8. Preventing Sexually Transmitted Diseases
  9. Alternative, Adjunct and Complementary Therapies

Delivery of Services

Studies have shown that, to be effective, any current or planned delivery of these services must reach those persons infected/affected:

  • in a nonjudgmental way, ever sensitive to culturally distinct and evolving quality of life needs
  • by offering services as diverse and rich as possible
  • by engendering and fostering pro-active ongoing education for both consumer and caregiver
  • reevaluating the needs of the consumer on an ongoing basis with consideration given to emerging needs and quality assurance
  • treating HIV as a chronic, rather than terminal illness
  • capitalizing on the goal of helping persons in the continuum of living with, HIV and AIDS by providing access and linkage to full services for persons at all levels of the HIV/AIDS spectrum
  • developing a partnering relationship between clients/consumers, significant others and care providers as active participants in an informed decision-making process.

Policy and Planning

Realizing that a comprehensive secondary prevention plan crosscuts public health programs and funding streams at the federal, state, local and private levels, it is essential that strategic and operational planning and decision-making regarding the delivery of the aforementioned services be coordinated and linked. Specifically, institutional barriers that have historically fragmented the prevention continuum, health care and clinical research must be acknowledged, with a process developed to link those programs and services, which support secondary prevention to the delivery of those services. Moreover, CDC and Ryan White funding streams must allow for flexibility in promoting the continuum of secondary prevention services.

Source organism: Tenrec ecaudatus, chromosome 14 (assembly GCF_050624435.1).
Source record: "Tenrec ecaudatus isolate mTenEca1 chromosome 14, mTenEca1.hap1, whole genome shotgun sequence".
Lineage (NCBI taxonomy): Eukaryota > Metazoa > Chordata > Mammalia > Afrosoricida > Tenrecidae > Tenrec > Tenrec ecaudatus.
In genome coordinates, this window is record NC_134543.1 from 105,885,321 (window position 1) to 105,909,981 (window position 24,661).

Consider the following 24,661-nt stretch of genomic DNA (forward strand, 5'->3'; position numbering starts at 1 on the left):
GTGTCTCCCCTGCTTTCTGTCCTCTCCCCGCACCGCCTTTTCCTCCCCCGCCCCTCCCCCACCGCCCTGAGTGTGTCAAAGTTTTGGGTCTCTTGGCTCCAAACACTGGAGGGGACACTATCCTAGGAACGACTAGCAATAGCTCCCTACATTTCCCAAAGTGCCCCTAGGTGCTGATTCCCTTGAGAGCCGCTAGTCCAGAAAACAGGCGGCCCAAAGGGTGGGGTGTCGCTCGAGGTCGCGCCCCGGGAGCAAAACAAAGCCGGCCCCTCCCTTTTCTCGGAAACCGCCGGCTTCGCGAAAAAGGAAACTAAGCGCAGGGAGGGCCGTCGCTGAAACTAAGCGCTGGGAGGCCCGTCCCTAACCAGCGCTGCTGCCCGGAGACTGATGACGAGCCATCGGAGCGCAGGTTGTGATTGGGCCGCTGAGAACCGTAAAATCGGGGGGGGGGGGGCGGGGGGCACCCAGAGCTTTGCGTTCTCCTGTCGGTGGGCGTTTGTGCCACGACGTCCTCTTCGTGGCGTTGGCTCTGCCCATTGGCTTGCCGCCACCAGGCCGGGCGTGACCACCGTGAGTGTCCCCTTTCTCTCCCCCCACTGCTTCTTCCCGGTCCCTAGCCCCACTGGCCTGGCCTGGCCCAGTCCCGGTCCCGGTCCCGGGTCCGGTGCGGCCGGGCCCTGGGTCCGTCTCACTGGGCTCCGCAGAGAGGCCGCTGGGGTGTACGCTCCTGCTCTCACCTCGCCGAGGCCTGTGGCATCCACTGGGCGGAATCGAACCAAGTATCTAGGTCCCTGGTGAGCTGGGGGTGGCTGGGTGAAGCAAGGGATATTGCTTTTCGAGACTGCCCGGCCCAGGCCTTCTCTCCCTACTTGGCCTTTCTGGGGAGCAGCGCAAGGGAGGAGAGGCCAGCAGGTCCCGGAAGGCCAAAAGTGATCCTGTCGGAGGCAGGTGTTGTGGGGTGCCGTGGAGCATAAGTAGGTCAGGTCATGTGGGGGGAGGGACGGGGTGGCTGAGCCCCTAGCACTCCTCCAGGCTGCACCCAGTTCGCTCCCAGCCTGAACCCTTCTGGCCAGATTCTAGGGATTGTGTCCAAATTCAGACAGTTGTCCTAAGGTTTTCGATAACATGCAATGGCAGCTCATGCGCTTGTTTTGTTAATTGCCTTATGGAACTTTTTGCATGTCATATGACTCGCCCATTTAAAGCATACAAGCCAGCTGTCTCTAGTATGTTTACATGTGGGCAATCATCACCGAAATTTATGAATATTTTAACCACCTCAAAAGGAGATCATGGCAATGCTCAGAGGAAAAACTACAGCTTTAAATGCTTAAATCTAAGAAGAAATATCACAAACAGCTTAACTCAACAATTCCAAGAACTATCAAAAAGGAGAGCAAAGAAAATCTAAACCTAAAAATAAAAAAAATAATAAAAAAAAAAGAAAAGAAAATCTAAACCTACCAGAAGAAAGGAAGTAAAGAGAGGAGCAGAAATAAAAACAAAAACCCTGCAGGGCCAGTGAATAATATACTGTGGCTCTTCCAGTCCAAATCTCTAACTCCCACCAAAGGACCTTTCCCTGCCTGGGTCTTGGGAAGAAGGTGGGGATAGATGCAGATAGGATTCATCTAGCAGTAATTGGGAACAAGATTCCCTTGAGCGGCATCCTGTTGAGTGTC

Leadership

People living with HIV and AIDS should be involved in the design, implementation and evaluation of secondary prevention strategies at all levels, including, but not limited to advisory boards, leadership training institutes, focus groups, peer training institutes. Community-based organizations and AIDS service organizations should assume leadership roles in promoting secondary prevention. Healthcare facilities should work closely with community-based organizations to develop and implement secondary prevention strategies appropriate to targeted populations.

Funding

CDC funding streams should be flexible enough to promote increased access to secondary prevention services, especially in rural areas of New York State and with identified underserved populations most impacted by the epidemic. Ongoing evaluation of resource allocation should be conducted to ensure that funding is representative of ever-shifting present and emerging needs in the spectrum of secondary prevention within the continuum of HIV/AIDS. This commitment is best realized and demonstrated by those service providers who not only encourage and support the input of client/consumer advisory groups, but promote consumer participation in program design, delivery and evaluation.